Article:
The Laws Of Faraday And Lenz
The purpose of this experiment is to observe the current caused by an Emf induced by a changing magnetic field, and verify Faraday's Law and Lenz' law. Faraday's Law relates the induced Emf of a changing magnetic field. Lenz's Law is apparent in the negative sign of Faraday's equation and can be stated as follows: an induced current produces a magnetic field that opposes the change in magnetic flux that originally produced it.
Materials: voltage source, 100 ohm resistor, wires, coil, magnet, compass, galvanometer, switch
I. Correlate direction of current through the galvanometer with motion of the needle.
1. Connect a 100 ohm resistor in series with the galvanometer to allow a small current to pass through the galvanometer. Create a sketch that shows which terminal the current enters into the meter when the needle points in each direction (the + red and - black signs on the meter do not indicate direction). Try reversing the direction of the current through the meter to confirm your observation.
II. Testing the compass and magnet polarity.
1. It is not atypical for a magnet or compass purchased for laboratory work to be unmarked or incorrectly marked for its polarity. It is a good idea to check the polarity of your magnet and compass. Connect the solenoid to the voltage source (use 10-15 V) and examine its coiling direction. Use the right hand rule to predict the north and south poles of the solenoid, then confirm the poles on your compass and magnet using the solenoid's N/S polarity.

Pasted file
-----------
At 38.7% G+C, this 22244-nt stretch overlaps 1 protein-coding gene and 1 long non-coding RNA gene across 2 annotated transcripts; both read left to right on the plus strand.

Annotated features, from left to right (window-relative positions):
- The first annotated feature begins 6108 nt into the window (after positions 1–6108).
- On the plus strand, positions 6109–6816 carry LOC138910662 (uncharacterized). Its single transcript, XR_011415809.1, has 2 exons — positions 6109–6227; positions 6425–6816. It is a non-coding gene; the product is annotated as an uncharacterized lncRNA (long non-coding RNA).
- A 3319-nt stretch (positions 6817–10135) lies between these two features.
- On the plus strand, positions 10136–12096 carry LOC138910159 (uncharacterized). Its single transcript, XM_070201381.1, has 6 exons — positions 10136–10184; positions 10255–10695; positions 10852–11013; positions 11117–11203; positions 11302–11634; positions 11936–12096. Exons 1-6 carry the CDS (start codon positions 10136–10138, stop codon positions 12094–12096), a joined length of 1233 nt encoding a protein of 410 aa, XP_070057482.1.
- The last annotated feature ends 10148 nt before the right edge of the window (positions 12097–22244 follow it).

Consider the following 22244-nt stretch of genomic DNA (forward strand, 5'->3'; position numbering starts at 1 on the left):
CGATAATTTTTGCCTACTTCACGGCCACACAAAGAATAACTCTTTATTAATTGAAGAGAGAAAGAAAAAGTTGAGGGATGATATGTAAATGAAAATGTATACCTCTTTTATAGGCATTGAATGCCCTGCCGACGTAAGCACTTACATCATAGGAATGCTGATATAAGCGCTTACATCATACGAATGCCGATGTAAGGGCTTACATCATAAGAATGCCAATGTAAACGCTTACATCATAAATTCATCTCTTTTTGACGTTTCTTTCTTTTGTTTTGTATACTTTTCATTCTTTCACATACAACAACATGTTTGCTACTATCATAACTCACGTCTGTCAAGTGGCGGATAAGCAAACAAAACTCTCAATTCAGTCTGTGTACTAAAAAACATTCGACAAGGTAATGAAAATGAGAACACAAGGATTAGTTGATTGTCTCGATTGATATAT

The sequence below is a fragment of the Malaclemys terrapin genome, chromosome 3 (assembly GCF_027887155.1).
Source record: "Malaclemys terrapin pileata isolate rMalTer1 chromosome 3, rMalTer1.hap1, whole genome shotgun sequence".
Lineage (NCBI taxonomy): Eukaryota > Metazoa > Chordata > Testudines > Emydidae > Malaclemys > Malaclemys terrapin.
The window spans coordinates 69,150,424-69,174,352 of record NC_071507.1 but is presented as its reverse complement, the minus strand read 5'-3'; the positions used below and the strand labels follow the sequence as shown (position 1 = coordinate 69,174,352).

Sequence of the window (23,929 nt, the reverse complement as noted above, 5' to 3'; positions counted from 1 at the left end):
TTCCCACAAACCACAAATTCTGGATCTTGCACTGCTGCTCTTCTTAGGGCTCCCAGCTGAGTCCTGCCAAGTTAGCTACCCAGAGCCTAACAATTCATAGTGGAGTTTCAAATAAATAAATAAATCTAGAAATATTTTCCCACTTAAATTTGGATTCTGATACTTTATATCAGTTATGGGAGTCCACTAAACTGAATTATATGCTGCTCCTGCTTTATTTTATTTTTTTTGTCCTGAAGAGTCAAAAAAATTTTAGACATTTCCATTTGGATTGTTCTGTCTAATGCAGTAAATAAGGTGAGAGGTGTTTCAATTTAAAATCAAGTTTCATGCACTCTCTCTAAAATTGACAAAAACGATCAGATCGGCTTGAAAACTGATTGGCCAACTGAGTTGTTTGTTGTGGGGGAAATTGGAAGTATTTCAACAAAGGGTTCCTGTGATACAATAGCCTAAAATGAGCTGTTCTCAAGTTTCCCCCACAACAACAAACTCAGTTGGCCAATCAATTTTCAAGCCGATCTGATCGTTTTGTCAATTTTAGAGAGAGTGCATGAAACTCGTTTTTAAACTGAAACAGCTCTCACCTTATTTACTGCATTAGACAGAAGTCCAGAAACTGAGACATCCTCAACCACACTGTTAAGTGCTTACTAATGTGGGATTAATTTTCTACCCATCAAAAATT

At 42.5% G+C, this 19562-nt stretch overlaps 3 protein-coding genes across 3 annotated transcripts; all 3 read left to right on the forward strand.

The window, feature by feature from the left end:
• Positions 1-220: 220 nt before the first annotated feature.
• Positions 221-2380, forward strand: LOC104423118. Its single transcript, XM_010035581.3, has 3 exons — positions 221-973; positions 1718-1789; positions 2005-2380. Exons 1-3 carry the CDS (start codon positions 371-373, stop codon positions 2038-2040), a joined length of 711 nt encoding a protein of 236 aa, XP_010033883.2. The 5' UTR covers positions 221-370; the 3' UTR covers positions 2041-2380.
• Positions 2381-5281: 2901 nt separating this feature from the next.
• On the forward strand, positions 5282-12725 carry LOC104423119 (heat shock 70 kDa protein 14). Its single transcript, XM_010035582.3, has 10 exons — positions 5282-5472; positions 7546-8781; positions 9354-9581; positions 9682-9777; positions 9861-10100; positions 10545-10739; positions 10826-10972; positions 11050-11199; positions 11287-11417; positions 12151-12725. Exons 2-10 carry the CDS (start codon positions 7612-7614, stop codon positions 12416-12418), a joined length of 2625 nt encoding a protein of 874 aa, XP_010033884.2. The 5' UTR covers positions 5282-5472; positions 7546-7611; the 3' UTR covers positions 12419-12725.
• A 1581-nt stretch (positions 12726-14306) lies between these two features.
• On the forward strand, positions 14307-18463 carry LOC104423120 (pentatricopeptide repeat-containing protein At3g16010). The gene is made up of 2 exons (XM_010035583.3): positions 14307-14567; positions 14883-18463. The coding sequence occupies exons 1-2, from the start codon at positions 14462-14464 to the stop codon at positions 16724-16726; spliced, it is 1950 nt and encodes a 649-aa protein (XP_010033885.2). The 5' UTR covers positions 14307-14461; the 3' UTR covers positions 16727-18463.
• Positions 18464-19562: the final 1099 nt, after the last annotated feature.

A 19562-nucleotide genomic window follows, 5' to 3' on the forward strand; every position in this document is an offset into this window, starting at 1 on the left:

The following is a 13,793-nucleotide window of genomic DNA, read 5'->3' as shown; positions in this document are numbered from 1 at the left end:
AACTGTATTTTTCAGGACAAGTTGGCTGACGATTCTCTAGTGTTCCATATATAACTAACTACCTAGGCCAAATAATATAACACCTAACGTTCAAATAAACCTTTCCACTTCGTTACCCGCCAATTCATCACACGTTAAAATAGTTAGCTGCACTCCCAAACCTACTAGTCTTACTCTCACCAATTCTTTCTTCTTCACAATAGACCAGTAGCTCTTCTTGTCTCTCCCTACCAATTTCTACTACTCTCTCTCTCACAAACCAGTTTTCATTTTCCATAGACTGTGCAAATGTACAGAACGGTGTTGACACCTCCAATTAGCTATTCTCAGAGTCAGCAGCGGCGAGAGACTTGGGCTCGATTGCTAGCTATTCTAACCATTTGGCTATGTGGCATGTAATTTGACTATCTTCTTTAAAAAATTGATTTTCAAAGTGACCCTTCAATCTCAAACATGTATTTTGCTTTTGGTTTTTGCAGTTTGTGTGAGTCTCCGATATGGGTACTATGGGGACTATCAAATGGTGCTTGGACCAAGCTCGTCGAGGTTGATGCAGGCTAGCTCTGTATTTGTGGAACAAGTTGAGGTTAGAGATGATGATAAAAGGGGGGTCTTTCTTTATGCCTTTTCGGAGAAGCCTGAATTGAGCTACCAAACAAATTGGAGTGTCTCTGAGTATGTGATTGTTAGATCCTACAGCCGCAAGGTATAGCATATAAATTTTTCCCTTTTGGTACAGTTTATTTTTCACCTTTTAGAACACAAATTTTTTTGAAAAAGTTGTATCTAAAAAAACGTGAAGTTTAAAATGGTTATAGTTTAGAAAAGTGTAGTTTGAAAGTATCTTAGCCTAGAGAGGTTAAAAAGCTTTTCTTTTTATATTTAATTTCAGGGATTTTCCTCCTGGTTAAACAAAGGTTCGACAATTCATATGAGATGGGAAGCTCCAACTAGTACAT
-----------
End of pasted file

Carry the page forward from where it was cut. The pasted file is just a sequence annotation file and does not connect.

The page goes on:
III. The induced current due to a permanent magnet.
1. Eliminate the power supply and connect the solenoid to the galvanometer as shown at the right. Move the magnet as indicated (i.e., north pole towards the solenoid) and observe the galvanometer deflection.
Sketch the direction of the galvanometer and the direction of the current, and the induced B field through the coil due to (i) inserting and (ii) withdrawing a north and a south pole from each end of the coil.
You will have a total of four sketches. Your observations should agree with predictions using the right-hand rule!
IV. The induced current due to an electromagnet.
1. Working with another group, connect one of the coils and a switch to the dc power source and lay it sideways on the table. This will become the source coil. Connect the other coil (the detector) to the galvanometer and set it aside.
2. Use the right hand rule to determine which electromagnetic pole will be at the "top" of the source coil when a current passes through it. Close the switch, and verify with the compass that your prediction is correct.
3. Place the source coil upright on the table, then place the detector coil on top of the source coil. Observe the direction of the induced current in the detecting coil when:
i) The current is turned on;
ii) The current is steady;
iii) The current is turned off.
One way to think about what is occurring is that turning the current on is like inserting a magnet into the detector coil. Turning the current off is like withdrawing a magnet from the detector coil.
4. Reverse the direction of the detecting coil and repeat the experiment.
Be sure to think about (and answer) this question: Why are your observations the same when the current is steady and when it is completely off? What causes north/south polarity in a coil?
Summarize the Laws of Faraday and Lenz as it relates to your observations in this lab. Discuss the terms in Equation 1 as part of your conclusion.
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